Effects of verb overlap on structural priming in dialogue: Implications for syntactic learning in aphasia

Grace Man, Sarah Meehan, Nadine Martin, Holly Branigan, Jiyeon Lee

Research output: Contribution to journalArticlepeer-review

Abstract

Purpose Although there is increasing interest in using structural priming as a means to ameliorate grammatical encoding deficits in persons with aphasia (PWAs), little is known about the precise mechanisms of structural priming that are associated with robust and enduring effects in PWAs. Two dialogue-like comprehension-to-production priming experiments investigated whether lexically independent (abstract structural) priming and/or lexically (verb) specific priming yields immediate and longer, lasting facilitation of syntactic production in PWAs. Method Seventeen PWAs and 20 healthy older adults participated in a collaborative picture-matching task where participant and experimenter took turns describing picture cards using transitive and dative sentences. In Experiment 1, a target was elicited immediately following a prime. In Experiment 2, 2 unrelated utterances intervened between a prime and target, thereby allowing us to examine lasting priming effects. In both experiments, the verb was repeated for half of the prime-target pairs to examine the lexical (verb) boost on priming. Results Healthy older adults demonstrated abstract priming in both transitives and datives not only in the immediate (Experiment 1) but also in the lasting (Experiment 2) priming condition. They also showed significantly enhanced priming by verb overlap (lexical boost) in transitives during immediate priming. PWAs demonstrated abstract priming in transitives in both immediate and lasting priming conditions. However, the magnitude of priming was not enhanced by verb overlap. Conclusions Abstract structural priming, but not lexically specific priming, is associated with reliable and lasting facilitation of message-structure mapping in aphasia. The findings also suggest that implicit syntactic learning via a dialogue-like comprehension-to-production task remains preserved in aphasia.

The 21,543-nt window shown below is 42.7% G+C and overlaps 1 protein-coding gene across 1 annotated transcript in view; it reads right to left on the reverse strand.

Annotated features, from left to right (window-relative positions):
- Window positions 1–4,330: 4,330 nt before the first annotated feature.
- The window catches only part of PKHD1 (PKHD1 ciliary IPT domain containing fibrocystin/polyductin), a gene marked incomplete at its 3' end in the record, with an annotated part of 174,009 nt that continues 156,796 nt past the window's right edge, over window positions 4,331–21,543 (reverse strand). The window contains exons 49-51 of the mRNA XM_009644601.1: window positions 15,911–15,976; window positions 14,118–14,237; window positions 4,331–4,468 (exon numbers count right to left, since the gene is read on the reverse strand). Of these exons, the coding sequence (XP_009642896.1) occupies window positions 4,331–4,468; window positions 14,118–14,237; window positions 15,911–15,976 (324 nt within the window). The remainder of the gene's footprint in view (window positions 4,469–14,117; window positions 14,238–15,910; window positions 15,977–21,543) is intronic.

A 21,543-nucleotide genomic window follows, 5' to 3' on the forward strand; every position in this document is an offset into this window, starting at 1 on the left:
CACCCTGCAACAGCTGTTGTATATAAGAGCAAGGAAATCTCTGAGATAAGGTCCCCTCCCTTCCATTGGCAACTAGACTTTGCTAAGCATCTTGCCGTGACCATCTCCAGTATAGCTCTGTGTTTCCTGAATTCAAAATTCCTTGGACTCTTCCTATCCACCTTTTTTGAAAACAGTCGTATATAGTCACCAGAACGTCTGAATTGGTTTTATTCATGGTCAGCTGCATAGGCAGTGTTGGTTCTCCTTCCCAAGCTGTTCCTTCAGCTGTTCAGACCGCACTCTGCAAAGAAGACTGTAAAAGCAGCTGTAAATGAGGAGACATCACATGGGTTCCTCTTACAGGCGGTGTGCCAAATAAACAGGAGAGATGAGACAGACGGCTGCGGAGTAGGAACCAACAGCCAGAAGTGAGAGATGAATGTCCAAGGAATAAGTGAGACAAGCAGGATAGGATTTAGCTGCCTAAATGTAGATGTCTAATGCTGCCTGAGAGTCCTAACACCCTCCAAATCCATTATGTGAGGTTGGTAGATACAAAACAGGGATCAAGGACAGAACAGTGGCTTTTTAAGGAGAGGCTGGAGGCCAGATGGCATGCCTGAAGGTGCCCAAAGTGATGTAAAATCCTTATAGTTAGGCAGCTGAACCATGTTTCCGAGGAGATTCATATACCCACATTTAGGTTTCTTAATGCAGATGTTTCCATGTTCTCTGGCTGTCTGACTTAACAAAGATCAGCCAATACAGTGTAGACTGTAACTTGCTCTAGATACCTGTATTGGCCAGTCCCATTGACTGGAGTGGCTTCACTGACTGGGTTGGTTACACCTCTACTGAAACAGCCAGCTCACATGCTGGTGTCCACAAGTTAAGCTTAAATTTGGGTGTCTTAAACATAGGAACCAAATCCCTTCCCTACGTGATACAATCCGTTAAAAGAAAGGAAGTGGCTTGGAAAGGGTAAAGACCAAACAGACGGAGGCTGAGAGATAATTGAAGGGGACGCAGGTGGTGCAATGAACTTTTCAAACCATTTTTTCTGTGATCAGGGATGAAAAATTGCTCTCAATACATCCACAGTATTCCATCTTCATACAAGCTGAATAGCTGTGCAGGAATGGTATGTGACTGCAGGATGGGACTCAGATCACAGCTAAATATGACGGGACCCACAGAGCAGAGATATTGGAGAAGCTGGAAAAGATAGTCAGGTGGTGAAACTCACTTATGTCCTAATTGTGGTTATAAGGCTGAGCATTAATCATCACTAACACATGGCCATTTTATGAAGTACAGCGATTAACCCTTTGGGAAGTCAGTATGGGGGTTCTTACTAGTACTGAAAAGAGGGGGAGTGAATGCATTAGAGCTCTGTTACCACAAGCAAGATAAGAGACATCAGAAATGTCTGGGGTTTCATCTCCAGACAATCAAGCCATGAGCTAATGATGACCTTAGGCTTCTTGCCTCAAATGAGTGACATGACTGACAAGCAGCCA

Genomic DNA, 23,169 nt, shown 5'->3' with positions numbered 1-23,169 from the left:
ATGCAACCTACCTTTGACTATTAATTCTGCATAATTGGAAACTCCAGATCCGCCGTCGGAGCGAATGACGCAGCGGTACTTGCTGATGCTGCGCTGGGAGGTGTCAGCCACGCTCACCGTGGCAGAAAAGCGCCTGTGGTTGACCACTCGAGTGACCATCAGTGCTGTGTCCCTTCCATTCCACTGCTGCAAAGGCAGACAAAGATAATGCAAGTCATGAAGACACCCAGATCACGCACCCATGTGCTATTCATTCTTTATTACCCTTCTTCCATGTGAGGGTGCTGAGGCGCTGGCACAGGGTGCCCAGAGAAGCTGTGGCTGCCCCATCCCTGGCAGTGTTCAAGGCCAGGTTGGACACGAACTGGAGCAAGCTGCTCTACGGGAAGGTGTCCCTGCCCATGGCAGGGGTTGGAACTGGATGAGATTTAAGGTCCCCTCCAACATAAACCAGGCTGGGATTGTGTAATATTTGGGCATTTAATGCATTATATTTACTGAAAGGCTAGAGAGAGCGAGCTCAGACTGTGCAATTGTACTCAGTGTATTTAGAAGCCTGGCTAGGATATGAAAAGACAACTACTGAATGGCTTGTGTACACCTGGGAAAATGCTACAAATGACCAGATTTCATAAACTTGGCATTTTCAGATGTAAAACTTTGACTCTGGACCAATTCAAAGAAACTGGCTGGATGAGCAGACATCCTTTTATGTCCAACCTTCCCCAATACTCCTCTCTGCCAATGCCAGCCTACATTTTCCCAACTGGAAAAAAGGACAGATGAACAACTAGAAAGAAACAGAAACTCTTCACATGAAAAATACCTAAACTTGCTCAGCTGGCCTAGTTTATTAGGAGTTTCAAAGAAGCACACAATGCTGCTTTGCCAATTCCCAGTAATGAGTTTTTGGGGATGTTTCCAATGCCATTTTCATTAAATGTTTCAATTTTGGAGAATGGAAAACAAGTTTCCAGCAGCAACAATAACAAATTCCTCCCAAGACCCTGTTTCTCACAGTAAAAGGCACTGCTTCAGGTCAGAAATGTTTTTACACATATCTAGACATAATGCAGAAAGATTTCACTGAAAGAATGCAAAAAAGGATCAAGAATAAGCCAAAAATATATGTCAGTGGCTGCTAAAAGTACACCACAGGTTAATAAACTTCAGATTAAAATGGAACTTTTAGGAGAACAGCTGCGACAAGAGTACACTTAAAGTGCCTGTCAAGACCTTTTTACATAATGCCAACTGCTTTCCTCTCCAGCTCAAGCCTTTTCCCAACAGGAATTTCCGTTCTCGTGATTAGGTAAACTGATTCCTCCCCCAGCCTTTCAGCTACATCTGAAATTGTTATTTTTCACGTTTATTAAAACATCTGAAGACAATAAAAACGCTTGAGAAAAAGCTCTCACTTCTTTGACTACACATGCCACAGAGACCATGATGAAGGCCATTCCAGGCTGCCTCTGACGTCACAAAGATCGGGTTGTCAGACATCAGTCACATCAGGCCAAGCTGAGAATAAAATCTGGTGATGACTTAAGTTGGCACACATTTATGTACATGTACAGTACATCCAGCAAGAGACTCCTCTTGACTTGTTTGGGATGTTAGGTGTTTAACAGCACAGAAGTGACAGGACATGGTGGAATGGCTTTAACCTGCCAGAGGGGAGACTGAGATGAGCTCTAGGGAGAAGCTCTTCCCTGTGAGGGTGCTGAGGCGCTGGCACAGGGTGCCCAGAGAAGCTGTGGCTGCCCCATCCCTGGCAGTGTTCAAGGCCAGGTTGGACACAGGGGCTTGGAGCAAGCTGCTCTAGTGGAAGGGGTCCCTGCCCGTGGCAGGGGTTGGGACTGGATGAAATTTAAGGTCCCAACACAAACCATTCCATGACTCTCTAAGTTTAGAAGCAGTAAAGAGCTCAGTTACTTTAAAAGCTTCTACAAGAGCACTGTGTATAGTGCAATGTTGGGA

Original languageEnglish
Pages (from-to)1933-1950
Number of pages18
JournalJournal of Speech, Language, and Hearing Research
Volume62
Issue number6
Early online date20 May 2019
DOIs
Publication statusPublished - 19 Jun 2019

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